The Long-Term Bullish Case for Emerging Markets


Jeremy Schwartz, CFA, Executive Vice President, Global Head of Research

We recently released two “Behind the Markets” podcasts focused on emerging markets, with guests Ruchir Sharma, head of emerging markets and chief global strategist at Morgan Stanley, and Andy Rothman, investment strategist for Matthews Asia. 


Sharma Is Long-Term Bullish on Emerging Markets 

Sharma discussed the ebbs and flows of emerging markets over the last few decades, and in his view, the markets could be setting themselves up for another decade in which valuations support emerging markets outperforming the U.S. Similarly, he thinks the outperformance will not just stem from cyclical sectors but, rather, more domestic demand-oriented sectors, such as the consumer sectors and even financial stocks, which he views as attractive in the long term. 


Rothman: Pay Attention to China’s Growth

Rothman’s long-term view is that China will continue to be a driver of the global economy’s long-term growth, particularly via domestic demand-oriented companies. 



Every year for the last decade, China has accounted for about one-third of global economic growth, which is a larger share of economic growth than the U.S., Europe and Japan combined. In short, as China grows or slows down, so does the global economy. 

Rothman believes it is important to look at China as no longer an export-driven economy, especially in light of the tariff debates. The tariffs are having an impact, but Rothman sees three-quarters of the Chinese growth as being driven by consumption and income growth. What the trade tensions are affecting is investment sentiment, which is pushing the Chinese markets around significantly. 


Timing of a Resolution

Rothman believes that Trump decided last November that a deal with China was better for his re-election prospects than “no deal” after seeing Republicans lose majority control of the House of Representatives. His base case is that we will see a deal sometime in the near future.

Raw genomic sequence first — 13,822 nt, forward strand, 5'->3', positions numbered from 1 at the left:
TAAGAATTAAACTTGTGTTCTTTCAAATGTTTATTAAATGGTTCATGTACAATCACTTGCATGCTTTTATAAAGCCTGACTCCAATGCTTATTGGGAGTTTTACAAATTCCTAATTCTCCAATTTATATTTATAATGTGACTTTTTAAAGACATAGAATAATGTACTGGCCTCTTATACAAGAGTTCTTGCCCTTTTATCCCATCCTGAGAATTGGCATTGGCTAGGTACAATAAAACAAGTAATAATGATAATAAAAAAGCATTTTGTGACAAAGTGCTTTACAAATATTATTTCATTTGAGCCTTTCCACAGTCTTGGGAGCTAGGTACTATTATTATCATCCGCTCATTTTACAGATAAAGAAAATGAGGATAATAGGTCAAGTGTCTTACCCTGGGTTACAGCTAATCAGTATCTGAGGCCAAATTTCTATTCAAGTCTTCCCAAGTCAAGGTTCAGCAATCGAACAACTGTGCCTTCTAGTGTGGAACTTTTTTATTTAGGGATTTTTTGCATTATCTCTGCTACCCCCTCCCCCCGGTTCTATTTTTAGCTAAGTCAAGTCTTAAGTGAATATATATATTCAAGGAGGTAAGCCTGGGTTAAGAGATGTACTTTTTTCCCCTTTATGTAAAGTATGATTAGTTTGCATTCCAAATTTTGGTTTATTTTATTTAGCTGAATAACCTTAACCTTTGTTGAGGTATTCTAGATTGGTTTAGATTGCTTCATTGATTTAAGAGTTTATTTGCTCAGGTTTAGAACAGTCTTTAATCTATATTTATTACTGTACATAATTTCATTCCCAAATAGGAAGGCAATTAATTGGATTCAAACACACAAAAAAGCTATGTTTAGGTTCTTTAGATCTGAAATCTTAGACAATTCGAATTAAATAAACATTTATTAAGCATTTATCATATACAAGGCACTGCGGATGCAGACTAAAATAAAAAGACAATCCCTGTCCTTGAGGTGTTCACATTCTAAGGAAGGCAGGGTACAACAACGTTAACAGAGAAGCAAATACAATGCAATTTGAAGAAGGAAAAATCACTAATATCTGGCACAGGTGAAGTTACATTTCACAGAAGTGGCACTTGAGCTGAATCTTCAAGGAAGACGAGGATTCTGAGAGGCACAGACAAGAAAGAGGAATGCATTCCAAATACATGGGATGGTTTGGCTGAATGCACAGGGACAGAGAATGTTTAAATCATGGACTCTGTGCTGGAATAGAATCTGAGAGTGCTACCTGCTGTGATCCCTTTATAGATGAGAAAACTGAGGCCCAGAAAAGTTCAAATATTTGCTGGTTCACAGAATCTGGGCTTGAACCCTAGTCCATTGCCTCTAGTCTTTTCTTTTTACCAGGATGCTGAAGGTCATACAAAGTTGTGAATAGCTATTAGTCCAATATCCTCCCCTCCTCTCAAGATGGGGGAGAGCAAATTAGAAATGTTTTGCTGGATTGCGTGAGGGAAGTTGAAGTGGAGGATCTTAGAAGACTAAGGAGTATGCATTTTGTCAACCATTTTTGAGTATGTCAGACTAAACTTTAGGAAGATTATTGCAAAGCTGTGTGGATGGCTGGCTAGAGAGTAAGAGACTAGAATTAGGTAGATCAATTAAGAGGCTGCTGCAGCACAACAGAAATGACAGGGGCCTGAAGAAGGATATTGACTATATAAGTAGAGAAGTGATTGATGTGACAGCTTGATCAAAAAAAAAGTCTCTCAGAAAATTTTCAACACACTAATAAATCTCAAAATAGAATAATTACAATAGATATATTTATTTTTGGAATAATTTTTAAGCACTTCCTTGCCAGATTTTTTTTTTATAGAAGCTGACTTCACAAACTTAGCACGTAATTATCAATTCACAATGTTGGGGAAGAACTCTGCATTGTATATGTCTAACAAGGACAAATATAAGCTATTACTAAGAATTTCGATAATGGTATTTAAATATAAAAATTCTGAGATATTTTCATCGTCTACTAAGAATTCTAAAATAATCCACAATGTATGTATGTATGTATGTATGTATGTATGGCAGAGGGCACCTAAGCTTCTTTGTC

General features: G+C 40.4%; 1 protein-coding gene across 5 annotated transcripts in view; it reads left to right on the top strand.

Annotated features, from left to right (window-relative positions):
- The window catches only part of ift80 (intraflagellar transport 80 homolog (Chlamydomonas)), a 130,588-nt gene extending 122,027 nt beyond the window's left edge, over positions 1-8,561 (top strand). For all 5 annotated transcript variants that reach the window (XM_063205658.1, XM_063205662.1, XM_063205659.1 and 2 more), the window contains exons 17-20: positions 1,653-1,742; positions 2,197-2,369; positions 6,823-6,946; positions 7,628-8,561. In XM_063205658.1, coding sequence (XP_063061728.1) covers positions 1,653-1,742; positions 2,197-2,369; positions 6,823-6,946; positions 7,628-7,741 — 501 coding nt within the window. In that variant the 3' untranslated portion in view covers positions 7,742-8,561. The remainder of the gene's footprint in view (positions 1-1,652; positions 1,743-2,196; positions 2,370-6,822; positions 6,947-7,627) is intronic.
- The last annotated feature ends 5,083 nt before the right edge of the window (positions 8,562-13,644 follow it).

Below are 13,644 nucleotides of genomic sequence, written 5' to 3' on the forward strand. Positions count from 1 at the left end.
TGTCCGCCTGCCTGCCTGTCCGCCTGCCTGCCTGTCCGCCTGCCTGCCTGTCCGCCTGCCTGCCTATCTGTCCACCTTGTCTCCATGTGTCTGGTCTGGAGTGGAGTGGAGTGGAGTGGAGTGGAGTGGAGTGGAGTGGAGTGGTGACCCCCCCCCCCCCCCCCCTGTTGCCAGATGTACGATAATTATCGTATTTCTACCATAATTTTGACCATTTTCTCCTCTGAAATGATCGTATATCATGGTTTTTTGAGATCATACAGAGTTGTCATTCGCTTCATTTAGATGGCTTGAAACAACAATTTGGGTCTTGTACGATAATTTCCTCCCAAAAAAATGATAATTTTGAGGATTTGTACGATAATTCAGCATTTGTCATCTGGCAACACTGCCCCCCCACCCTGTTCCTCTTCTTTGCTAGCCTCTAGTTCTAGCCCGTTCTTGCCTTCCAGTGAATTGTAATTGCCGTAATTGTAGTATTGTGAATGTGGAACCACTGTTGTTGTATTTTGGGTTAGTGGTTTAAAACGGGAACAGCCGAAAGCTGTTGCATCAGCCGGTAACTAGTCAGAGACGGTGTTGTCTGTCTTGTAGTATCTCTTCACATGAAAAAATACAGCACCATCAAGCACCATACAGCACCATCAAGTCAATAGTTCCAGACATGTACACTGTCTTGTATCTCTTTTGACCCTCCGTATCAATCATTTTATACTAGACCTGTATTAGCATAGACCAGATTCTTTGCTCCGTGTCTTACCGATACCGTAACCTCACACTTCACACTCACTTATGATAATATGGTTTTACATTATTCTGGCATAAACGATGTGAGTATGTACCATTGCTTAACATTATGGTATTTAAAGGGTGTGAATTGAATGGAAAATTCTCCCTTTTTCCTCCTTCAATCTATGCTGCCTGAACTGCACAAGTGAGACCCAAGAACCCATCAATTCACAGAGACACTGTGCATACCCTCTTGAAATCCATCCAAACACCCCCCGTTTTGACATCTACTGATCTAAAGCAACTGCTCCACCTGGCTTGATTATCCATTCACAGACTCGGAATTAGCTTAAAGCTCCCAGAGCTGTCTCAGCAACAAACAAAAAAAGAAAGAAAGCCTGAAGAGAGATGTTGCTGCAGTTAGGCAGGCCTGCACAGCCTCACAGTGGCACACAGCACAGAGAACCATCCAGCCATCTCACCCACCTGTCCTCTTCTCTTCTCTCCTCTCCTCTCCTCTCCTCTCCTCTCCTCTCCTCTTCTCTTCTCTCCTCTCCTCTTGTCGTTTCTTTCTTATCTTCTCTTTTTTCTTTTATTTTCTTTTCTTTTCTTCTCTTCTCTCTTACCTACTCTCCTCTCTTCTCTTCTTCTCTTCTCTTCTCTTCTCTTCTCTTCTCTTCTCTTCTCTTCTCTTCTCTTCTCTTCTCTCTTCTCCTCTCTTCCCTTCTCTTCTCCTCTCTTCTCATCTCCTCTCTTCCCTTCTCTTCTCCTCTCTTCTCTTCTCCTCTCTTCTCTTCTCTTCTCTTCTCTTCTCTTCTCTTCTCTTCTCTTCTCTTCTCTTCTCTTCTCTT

Sharma’s Three D’s

Sharma’s book The Rise and Fall of Nations discusses how the global economy is being hampered by what he calls the “Three D’s”: demographics, debt and deglobalization. 

In this next phase of deglobalization, Sharma prefers the countries and companies that benefit from domestic consumption patterns that offer more stable growth and that he also thinks offer better value today. Sharma emphasized some of the opportunities in Eastern Europe as being underrecognized and valuable based on these metrics. 

For two interesting perspectives on emerging markets, check out these great discussions below.


Versions of this article first appeared on the WisdomTree blog on June 11.


Photo Credit: Motohiko Tokuriki via Flickr Creative Commons

Disclosure: Certain of the information contained in this article is based upon forward-looking statements, information and opinions, including descriptions of anticipated market changes and expectations of future activity. WisdomTree believes that such statements, information, and opinions are based upon reasonable estimates and assumptions. However, forward-looking statements, information and opinions are inherently uncertain and actual events or results may differ materially from those reflected in the forward-looking statements. Therefore, undue reliance should not be placed on such forward-looking statements, information and opinions.

About the Author: Jeremy Schwartz, CFA, Director of Research, WisdomTree Asset Management is responsible for the WisdomTree equity index construction process and oversees research across the WisdomTree family. Prior to joining WisdomTree, Jeremy was Professor Jeremy Siegel’s head research assistant and helped with the research and writing of Stocks for the Long Run and The Future for Investors. He is also co-author of the Financial Analysts Journal paper “What Happened to the Original Stocks in the S&P 500?” Jeremy is a graduate of The Wharton School of the University of Pennsylvania and currently stays involved with Wharton by hosting the Wharton Business Radio program “Behind the Markets” on SiriusXM 111.



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